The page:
Warner Music also is spending handsomely on salaries for its top executives. Bronfman earned $6.3 million in salary and bonuses last year. Lyor Cohen, the former head of Universal’s Island Def Jam group, snagged $8.3 million, including signing and restructuring bonuses and restricted stock awards. The company’s top five players reaped $23.2 million in 2004.


In addition, the investor group collected $75 million in transaction fees. The group is guaranteed $40 million more in fees over the next four years.

These sizable payments come at a time when cuts throughout the company have removed not just flab but muscle, according to some music industry insiders.

Investment in talent has dwindled in recent months, and artist representatives privately complain that the company has been slow in paying royalties and has failed to keep stores stocked with CDs in towns where Warner acts are on tour.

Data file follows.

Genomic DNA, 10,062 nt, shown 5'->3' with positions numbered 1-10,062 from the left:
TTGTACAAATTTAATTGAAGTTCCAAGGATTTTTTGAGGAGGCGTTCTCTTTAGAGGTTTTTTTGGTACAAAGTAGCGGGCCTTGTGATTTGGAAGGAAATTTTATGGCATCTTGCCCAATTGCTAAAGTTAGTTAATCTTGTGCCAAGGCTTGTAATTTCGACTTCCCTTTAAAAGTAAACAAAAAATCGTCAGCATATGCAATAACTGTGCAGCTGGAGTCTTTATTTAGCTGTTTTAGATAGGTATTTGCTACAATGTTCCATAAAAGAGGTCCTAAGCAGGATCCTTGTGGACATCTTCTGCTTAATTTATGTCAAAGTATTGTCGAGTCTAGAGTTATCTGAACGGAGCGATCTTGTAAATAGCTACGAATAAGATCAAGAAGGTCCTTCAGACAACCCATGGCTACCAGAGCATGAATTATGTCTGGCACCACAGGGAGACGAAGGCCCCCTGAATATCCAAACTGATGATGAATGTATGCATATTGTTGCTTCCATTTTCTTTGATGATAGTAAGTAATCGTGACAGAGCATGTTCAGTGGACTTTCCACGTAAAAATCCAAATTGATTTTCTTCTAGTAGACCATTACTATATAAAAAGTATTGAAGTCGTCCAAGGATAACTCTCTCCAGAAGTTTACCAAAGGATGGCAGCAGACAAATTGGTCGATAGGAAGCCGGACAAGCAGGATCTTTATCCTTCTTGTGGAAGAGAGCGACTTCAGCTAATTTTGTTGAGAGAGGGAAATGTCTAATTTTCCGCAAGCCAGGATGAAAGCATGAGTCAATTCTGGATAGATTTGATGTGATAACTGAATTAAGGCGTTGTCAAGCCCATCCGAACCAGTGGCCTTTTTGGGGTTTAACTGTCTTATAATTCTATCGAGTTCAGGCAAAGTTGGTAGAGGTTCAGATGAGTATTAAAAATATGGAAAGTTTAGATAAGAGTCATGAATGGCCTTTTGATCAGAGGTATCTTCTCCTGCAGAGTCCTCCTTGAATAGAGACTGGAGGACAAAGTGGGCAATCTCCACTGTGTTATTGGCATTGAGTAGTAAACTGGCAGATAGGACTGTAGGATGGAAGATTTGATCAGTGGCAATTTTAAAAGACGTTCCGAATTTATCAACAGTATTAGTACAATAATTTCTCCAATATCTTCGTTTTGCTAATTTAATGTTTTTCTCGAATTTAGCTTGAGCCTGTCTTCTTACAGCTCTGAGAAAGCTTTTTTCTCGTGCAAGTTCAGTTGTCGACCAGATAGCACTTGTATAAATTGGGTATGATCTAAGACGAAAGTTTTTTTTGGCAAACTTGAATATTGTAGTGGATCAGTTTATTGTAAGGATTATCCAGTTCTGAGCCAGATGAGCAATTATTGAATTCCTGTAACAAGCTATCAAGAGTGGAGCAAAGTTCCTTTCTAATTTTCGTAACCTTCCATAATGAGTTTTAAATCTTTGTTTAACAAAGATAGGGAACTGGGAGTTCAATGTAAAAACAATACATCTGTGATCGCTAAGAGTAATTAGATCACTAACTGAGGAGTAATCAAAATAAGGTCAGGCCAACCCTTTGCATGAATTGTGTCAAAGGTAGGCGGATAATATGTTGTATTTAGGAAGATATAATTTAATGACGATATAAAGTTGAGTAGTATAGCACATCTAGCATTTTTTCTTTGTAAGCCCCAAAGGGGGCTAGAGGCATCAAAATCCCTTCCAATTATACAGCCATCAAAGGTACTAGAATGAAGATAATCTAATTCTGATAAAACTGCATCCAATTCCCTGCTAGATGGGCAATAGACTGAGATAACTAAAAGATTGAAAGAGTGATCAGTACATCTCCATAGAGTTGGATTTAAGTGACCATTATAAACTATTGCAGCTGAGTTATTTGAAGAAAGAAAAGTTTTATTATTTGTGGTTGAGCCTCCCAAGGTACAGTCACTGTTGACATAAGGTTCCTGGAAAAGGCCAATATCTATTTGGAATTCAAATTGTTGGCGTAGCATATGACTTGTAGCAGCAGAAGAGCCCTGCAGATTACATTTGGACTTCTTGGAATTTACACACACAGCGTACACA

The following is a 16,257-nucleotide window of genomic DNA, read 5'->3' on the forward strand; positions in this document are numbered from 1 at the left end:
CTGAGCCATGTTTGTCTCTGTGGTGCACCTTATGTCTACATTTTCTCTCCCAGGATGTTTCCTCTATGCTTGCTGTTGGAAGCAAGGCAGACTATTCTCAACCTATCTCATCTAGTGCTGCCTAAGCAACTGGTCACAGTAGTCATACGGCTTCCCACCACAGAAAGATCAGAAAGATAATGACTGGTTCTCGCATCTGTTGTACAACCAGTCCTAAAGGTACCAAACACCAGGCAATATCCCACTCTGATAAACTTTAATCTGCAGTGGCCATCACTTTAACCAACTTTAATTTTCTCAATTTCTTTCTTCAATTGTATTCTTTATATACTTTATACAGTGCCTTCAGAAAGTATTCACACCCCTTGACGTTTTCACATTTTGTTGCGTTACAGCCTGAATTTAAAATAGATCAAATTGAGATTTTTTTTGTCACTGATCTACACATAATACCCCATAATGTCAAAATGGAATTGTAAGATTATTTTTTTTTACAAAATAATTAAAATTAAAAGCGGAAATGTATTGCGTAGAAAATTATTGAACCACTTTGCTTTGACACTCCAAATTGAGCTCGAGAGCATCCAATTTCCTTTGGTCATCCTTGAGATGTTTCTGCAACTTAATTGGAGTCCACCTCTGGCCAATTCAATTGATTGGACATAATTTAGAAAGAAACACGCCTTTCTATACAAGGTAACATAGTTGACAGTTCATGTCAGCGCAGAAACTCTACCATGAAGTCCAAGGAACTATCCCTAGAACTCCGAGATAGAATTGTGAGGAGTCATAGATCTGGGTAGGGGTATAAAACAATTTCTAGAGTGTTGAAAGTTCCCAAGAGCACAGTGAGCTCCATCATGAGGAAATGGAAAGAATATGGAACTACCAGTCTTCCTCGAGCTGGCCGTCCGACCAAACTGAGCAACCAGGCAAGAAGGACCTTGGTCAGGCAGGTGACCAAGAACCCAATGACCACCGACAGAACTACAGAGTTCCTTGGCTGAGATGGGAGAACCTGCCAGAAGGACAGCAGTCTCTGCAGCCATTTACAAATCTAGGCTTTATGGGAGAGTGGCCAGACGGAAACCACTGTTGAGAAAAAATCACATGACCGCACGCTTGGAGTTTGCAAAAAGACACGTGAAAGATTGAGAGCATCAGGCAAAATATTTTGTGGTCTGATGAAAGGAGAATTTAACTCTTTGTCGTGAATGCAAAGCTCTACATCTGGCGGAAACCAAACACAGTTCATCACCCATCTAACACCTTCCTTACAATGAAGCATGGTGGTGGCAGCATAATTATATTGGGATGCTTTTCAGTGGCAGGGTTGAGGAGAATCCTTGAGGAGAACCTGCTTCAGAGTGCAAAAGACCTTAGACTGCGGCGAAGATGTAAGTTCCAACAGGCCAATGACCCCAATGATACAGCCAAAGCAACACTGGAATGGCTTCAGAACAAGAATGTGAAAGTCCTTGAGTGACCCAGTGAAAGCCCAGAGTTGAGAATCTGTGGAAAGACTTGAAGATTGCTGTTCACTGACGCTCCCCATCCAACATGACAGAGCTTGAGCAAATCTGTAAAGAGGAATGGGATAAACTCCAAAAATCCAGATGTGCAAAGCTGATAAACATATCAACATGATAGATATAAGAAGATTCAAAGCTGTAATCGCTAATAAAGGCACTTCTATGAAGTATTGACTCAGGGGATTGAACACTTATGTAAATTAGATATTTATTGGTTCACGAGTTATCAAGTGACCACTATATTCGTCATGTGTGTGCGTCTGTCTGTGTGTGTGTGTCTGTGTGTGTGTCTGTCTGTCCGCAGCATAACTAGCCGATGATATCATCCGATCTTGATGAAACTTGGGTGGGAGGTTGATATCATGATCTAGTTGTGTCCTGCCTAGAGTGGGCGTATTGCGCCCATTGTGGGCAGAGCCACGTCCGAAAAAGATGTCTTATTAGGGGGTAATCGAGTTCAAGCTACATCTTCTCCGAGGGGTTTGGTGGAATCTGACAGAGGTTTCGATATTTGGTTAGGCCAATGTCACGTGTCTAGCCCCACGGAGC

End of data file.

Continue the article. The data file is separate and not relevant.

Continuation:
Some artists have cried foul. Chart-topping singer Kid Rock, who records for Warner’s Atlantic arm, cut ties last month with the corporation’s publishing arm, saying he was looking to partner with a company “more interested in music than IPOs.”

Sources also said Warner Music sharply reduced its artists-and-repertoire budget last year for new songwriters and unknown acts -- the inexpensive contracts that nurture young talent and help keep hits flowing into the pipeline. Moreover, the company has virtually ended its talent scouting in foreign territories, knowledgeable sources said.

In the music business, a company’s value is derived primarily from the strength of its published compositions and hit recordings. Hit songs make money by generating immediate profit at the time of their release and by becoming staples in a company’s catalog -- music that can be repackaged and resold to each new generation of consumers.


Sources say the cuts have been notable for their lack of sensitivity. Many senior Warner executives, for example, learned from news releases that they were losing their jobs.